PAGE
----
Along with the general public, many organizations like the U.S. Army and its installations use social networking platforms to distribute information and engage with audiences. However, federal government personnel are limited by policies and guidelines when engaging on social media.

While Instagram, Twitter and YouTube are among the most commonly used social media platforms, Facebook takes the lead in popularity with more than 1 billion active users worldwide and approximately 68 percent of U.S. adults use it, according to Facebook Newsroom and Pew Research Center.

“The Army acknowledges the importance of social media and encourages our commands, Soldiers, Families and Army civilians to safely and accurately use social media to share their experiences and provide information,” states the U.S. Army website.

Along with the general public, many organizations like the U.S. Army and its installations use social networking platforms to distribute information and engage with audiences. However, federal government personnel are limited by policies and guidelines when engaging on social media.

In recent weeks, a U.S. Army installation shared a political post on both Facebook and Twitter. The post went viral and caught the attention of local news.

According to the Hatch Act Frequently Asked Questions on the Office of Special Council web page, federal employees may not use a Facebook or Twitter account in his/her official capacity to engage in political activity. Any social media account created in a federal employee’s official capacity should be limited to official business matters and remain politically neutral.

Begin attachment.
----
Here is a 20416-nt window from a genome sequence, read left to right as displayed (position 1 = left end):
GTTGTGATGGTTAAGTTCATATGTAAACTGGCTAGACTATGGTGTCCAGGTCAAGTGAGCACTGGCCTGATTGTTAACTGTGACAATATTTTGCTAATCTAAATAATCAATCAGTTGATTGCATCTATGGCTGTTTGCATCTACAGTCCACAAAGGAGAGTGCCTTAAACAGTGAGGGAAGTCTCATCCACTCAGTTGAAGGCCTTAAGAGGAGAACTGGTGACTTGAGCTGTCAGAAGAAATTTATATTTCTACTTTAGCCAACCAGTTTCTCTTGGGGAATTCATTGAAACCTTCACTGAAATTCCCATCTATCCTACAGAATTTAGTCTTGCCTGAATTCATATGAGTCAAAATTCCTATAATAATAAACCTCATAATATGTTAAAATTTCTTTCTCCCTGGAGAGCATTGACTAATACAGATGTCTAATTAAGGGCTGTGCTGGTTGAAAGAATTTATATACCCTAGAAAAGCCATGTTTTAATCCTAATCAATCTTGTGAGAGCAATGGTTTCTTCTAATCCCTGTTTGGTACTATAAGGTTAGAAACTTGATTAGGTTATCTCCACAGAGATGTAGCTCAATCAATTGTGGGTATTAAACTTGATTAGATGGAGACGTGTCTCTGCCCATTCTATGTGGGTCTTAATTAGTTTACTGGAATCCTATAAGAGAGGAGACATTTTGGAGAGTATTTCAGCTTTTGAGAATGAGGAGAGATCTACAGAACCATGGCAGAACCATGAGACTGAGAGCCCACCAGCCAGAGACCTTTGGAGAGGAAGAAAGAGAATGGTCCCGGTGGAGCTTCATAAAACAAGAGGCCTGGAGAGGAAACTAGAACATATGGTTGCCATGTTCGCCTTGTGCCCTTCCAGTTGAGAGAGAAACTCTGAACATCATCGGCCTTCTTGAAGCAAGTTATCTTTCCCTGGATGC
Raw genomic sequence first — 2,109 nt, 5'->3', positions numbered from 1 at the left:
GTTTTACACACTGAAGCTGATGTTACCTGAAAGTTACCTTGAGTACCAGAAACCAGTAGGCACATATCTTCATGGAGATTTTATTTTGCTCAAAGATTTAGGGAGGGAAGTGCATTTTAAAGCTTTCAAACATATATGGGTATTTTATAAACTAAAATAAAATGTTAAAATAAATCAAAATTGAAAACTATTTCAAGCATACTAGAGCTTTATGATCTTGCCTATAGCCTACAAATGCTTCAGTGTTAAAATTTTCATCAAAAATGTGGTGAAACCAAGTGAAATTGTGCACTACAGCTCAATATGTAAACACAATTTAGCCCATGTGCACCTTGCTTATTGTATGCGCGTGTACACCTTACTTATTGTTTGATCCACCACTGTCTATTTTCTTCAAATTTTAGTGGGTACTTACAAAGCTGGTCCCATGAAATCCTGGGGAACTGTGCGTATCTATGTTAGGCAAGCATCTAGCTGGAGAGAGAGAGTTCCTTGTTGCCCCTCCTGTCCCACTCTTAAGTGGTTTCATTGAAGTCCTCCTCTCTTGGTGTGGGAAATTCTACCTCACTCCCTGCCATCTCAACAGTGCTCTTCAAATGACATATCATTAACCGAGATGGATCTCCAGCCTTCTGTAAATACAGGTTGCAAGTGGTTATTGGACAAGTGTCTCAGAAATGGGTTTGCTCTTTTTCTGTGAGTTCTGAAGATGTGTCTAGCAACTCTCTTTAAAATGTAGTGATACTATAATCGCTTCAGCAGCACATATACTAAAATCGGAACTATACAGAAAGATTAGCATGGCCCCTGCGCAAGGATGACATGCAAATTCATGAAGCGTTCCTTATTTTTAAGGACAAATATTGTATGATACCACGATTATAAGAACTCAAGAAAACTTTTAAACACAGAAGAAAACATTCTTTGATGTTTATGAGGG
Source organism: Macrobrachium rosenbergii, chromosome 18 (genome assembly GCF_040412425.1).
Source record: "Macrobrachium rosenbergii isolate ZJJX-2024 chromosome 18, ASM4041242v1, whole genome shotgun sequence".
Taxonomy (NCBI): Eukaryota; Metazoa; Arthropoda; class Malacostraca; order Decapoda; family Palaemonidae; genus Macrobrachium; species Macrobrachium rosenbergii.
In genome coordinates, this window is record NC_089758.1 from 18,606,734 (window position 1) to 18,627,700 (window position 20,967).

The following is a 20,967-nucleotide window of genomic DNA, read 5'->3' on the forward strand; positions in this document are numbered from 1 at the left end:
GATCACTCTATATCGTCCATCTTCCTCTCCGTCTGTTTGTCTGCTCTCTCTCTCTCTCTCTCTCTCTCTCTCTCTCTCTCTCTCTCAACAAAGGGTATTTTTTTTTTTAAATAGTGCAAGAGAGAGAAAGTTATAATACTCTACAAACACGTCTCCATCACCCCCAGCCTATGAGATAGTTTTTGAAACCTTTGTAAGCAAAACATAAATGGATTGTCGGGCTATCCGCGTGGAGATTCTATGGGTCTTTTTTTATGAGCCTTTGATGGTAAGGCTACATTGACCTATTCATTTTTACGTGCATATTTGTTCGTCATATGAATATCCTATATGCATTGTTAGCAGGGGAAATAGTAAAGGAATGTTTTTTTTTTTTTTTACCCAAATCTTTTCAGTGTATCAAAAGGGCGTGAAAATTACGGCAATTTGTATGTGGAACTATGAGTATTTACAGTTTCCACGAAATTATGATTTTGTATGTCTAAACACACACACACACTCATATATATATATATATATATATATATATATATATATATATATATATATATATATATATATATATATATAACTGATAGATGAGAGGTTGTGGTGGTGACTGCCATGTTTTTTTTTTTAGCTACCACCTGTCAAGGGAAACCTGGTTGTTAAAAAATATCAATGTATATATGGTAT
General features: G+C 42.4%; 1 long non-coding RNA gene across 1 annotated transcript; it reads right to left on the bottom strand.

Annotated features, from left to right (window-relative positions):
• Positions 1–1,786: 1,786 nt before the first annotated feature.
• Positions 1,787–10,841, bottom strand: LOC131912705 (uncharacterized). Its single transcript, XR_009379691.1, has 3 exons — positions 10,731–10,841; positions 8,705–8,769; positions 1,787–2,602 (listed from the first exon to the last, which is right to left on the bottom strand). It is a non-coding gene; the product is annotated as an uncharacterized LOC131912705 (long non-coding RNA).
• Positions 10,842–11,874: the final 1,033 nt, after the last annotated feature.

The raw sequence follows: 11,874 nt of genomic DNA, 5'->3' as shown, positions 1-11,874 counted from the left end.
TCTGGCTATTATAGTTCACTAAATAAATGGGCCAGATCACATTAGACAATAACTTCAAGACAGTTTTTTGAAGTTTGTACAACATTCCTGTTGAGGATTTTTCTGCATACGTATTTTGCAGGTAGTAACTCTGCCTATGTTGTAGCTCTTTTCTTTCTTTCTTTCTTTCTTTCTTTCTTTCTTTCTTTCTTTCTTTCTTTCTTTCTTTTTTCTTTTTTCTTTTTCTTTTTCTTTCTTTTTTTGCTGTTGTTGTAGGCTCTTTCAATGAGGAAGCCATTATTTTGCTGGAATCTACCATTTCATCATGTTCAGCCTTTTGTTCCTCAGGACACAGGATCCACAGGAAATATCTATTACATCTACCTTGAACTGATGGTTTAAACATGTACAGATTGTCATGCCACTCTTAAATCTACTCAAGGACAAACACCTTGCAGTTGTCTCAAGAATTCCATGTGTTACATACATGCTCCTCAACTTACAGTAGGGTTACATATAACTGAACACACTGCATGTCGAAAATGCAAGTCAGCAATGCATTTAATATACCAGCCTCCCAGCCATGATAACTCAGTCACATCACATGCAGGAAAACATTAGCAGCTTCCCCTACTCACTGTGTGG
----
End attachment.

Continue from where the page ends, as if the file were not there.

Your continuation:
When using a social media platform, Soldiers and federal personnel still represent the U.S. Army, even outside of their duty hours. Soldiers using social media must abide by the Uniform Code of Military Justice at all times.

What may happen if a Soldier’s online misconduct is reported? Army Regulation 600-20 states that “commanders and leaders in the Army, whether on or off duty or in a leave status, will take action consistent with Army regulations in any case where a Soldier’s conduct violates good order and military discipline.”

“Many service members do not realize that they can be punished under the Uniform Code of Military Justice for what they say, post and how they act on their personal social media accounts,” said Adam Luther, Fort Bragg Social Media manager. “In today’s hyper-connected world, social media users must be aware of the consequences that come along with it.”

Strategies to help secure an organization’s social media accounts include tightening settings and limiting the number of people who have access to the accounts. Be sure those who have access are properly trained and current with Army social media guidance and standards.

“Maintaining a clear and distinct separation of personal views and the role of a social media administrator is vital for operating a successful social media program,” Luther said.

Social media is an engaging tool to captivate one’s audience and distribute information to the public. When used correctly, social media platforms may be a powerful instrument for digital communication. By keeping in mind the Army’s values and guidance when operating one’s organizational platforms, it can aid in a successful social media program.

Official guidance detailing online conduct for federal personnel include Army Regulation 360-1, AR 600-20, the Hatch Act, and ALARACT 075/2017.

For more information about social media in the U.S. Army, visit https://www.army.mil/socialmedia.